5 takeaways for Team Canada from the FIFA Women’s World Cup
There are lessons to learn from Team Canada’s disappointing early exit at the 2023 FIFA Women’s World Cup.
Despite entering the tournament as reigning Olympic champs, Canada failed to get out of the group stage at Australia-New Zealand 2023. After a 0-0 draw with Nigeria and a 2-1 win over Ireland, a 4-0 loss to Australia on Monday left Canada third in Group B, and heading home.
But the wheel never stops turning in international soccer, and Canada will need to dust themselves off quickly. The team plays a decisive Olympic play-in against Jamaica in September, with a spot at Paris 2024 on the line.
So, here are five takeaways for Canada ahead of that all-important pair of games this fall.
The world has caught up
Canada has long benefitted from being an early adopter of the women’s game. But as this year’s 32-team World Cup proved, the age of global parity has arrived.
Within Canada’s group, there was obviously the over-performance of Nigeria (ranked No. 40 in the world). Elsewhere, there was Colombia (No. 25) upsetting Germany (No. 2) and Haiti (No. 53) holding England (No. 4) to a tight 1-0 scoreline.
Most importantly was Jamaica (No. 43) holding France (No. 5) to a 0-0 draw, and being in a position to possibly advance to the Round of 16. If nothing else, this World Cup has been Canada’s clearest sign yet about the necessity of adaptation.
Building depth takes time
Injuries hit Canada hard in the build-up to the World Cup. Janine Beckie and Desiree Scott were ruled out, while Deanne Rose and Nichelle Prince came in at less than 100 per cent. That put the likes of Julia Grosso and Jordyn Huitema, both 22, in unexpectedly large roles. It also expedited Quinn‘s ascension to the role of Canada’s main holding midfielder.
Kailen Sheridan played her first major tournament as Canada’s No. 1 goalkeeper, following Stephanie Labbe‘s retirement. And this World Cup offered major-tournament debuts for Cloé Lacasse and 18-year-old Olivia Smith.
Transitional times are tough for any team, but these Canadian players have learned plenty on the road to Paris 2024.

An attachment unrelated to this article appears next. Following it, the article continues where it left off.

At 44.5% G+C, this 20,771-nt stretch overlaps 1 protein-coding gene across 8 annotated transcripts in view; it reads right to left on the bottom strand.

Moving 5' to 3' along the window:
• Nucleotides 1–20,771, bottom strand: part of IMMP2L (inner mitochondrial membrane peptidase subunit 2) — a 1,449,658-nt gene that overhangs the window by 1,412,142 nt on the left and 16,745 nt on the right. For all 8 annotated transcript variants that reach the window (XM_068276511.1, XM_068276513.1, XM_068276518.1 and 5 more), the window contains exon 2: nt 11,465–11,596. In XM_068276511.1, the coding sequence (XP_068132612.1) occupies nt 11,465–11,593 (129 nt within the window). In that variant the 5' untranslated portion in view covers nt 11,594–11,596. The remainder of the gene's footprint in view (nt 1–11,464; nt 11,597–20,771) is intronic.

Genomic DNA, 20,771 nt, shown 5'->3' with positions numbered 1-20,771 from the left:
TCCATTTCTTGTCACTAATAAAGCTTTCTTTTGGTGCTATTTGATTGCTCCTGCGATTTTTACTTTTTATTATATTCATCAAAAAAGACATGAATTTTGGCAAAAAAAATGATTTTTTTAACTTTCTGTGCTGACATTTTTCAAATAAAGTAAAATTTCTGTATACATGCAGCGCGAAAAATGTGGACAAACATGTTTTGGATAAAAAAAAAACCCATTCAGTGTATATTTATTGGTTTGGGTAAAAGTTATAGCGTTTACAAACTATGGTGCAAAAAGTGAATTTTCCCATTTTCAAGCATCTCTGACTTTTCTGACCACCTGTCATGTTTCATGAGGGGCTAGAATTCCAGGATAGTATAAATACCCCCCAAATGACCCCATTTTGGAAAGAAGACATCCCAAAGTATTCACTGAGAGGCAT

Controlling the early tempo is crucial
In two of their three games, Canada conceded a goal within the first 10 minutes. And while they were able to fight back against Ireland, it set them up for disaster in front of a raucous Australian home crowd.
For a team that’s building itself around defensive stability, maintaining control in the early going is a must. It’s easier said than done, of course, but the experience gained from this World Cup should put Canada in good stead to correct some mistakes.
Work on set-piece defending
While Katie McCabe’s wonderful “olimpico” goal for Ireland may have been an anomaly, it was emblematic of wider trouble. Too often, Canada was scrambling inside their own penalty area.
Some of that comes down to tactics, and some of it is communication among the defensive unit. In both of those instances, the pain of this World Cup experience will give head coach Bev Priestman some guidance for the future.
Being clinical is more important than ever
For nearly two decades, Canada could bank on big goals from captain Christine Sinclair. She is, after all, the most accomplished goal scorer in international soccer history.
But while she had some positive influence at this World Cup, the 40-year-old was denied on a penalty kick against Nigeria. That proved a decisive moment, as Canada only scored one goal in the tournament, a well-taken effort from Adriana Leon against Ireland (the other goal in the game against Ireland was an own goal deflected off of an Irish player).
Leon capitalized on a moment of attacking creativity from Canada, and the team needs more of that going forward. In all phases of the game, the margins are tighter than ever for the Canadians, and every other women’s national team.